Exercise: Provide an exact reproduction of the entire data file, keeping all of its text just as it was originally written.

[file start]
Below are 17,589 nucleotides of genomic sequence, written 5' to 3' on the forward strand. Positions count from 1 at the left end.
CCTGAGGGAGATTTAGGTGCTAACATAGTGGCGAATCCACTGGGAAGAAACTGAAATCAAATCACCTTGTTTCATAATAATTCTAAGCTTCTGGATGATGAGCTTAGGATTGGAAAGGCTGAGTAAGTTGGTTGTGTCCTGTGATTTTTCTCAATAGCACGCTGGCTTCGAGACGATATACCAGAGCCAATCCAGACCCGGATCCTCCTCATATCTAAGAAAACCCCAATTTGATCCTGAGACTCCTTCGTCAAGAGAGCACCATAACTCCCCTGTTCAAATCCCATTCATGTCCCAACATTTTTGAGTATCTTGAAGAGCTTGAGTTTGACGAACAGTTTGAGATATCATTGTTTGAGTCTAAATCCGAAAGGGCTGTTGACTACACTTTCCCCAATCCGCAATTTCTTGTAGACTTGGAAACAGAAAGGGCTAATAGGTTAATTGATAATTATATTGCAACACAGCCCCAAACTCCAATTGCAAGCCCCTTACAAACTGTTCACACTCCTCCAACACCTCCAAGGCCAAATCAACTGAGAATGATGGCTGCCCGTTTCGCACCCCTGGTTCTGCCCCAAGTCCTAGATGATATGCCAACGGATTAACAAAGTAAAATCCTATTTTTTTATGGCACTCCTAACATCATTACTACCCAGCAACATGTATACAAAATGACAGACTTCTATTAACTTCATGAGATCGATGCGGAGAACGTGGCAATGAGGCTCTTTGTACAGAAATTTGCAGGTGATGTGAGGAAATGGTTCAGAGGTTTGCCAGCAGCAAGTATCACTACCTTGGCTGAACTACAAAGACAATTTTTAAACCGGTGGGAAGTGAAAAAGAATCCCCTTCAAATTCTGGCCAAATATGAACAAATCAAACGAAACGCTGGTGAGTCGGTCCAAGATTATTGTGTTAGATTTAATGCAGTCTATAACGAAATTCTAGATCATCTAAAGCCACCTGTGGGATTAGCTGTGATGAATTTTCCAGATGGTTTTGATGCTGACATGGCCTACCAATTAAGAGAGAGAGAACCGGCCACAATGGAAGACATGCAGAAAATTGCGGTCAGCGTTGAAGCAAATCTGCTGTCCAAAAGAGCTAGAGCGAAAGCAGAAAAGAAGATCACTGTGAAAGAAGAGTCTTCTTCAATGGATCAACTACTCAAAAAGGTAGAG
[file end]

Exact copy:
Below are 17,589 nucleotides of genomic sequence, written 5' to 3' on the forward strand. Positions count from 1 at the left end.
CCTGAGGGAGATTTAGGTGCTAACATAGTGGCGAATCCACTGGGAAGAAACTGAAATCAAATCACCTTGTTTCATAATAATTCTAAGCTTCTGGATGATGAGCTTAGGATTGGAAAGGCTGAGTAAGTTGGTTGTGTCCTGTGATTTTTCTCAATAGCACGCTGGCTTCGAGACGATATACCAGAGCCAATCCAGACCCGGATCCTCCTCATATCTAAGAAAACCCCAATTTGATCCTGAGACTCCTTCGTCAAGAGAGCACCATAACTCCCCTGTTCAAATCCCATTCATGTCCCAACATTTTTGAGTATCTTGAAGAGCTTGAGTTTGACGAACAGTTTGAGATATCATTGTTTGAGTCTAAATCCGAAAGGGCTGTTGACTACACTTTCCCCAATCCGCAATTTCTTGTAGACTTGGAAACAGAAAGGGCTAATAGGTTAATTGATAATTATATTGCAACACAGCCCCAAACTCCAATTGCAAGCCCCTTACAAACTGTTCACACTCCTCCAACACCTCCAAGGCCAAATCAACTGAGAATGATGGCTGCCCGTTTCGCACCCCTGGTTCTGCCCCAAGTCCTAGATGATATGCCAACGGATTAACAAAGTAAAATCCTATTTTTTTATGGCACTCCTAACATCATTACTACCCAGCAACATGTATACAAAATGACAGACTTCTATTAACTTCATGAGATCGATGCGGAGAACGTGGCAATGAGGCTCTTTGTACAGAAATTTGCAGGTGATGTGAGGAAATGGTTCAGAGGTTTGCCAGCAGCAAGTATCACTACCTTGGCTGAACTACAAAGACAATTTTTAAACCGGTGGGAAGTGAAAAAGAATCCCCTTCAAATTCTGGCCAAATATGAACAAATCAAACGAAACGCTGGTGAGTCGGTCCAAGATTATTGTGTTAGATTTAATGCAGTCTATAACGAAATTCTAGATCATCTAAAGCCACCTGTGGGATTAGCTGTGATGAATTTTCCAGATGGTTTTGATGCTGACATGGCCTACCAATTAAGAGAGAGAGAACCGGCCACAATGGAAGACATGCAGAAAATTGCGGTCAGCGTTGAAGCAAATCTGCTGTCCAAAAGAGCTAGAGCGAAAGCAGAAAAGAAGATCACTGTGAAAGAAGAGTCTTCTTCAATGGATCAACTACTCAAAAAGGTAGAG